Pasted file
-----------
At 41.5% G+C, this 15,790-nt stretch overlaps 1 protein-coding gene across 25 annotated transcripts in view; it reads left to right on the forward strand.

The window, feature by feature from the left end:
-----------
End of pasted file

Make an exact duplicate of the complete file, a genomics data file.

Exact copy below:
At 41.5% G+C, this 15,790-nt stretch overlaps 1 protein-coding gene across 25 annotated transcripts in view; it reads left to right on the forward strand.

The window, feature by feature from the left end: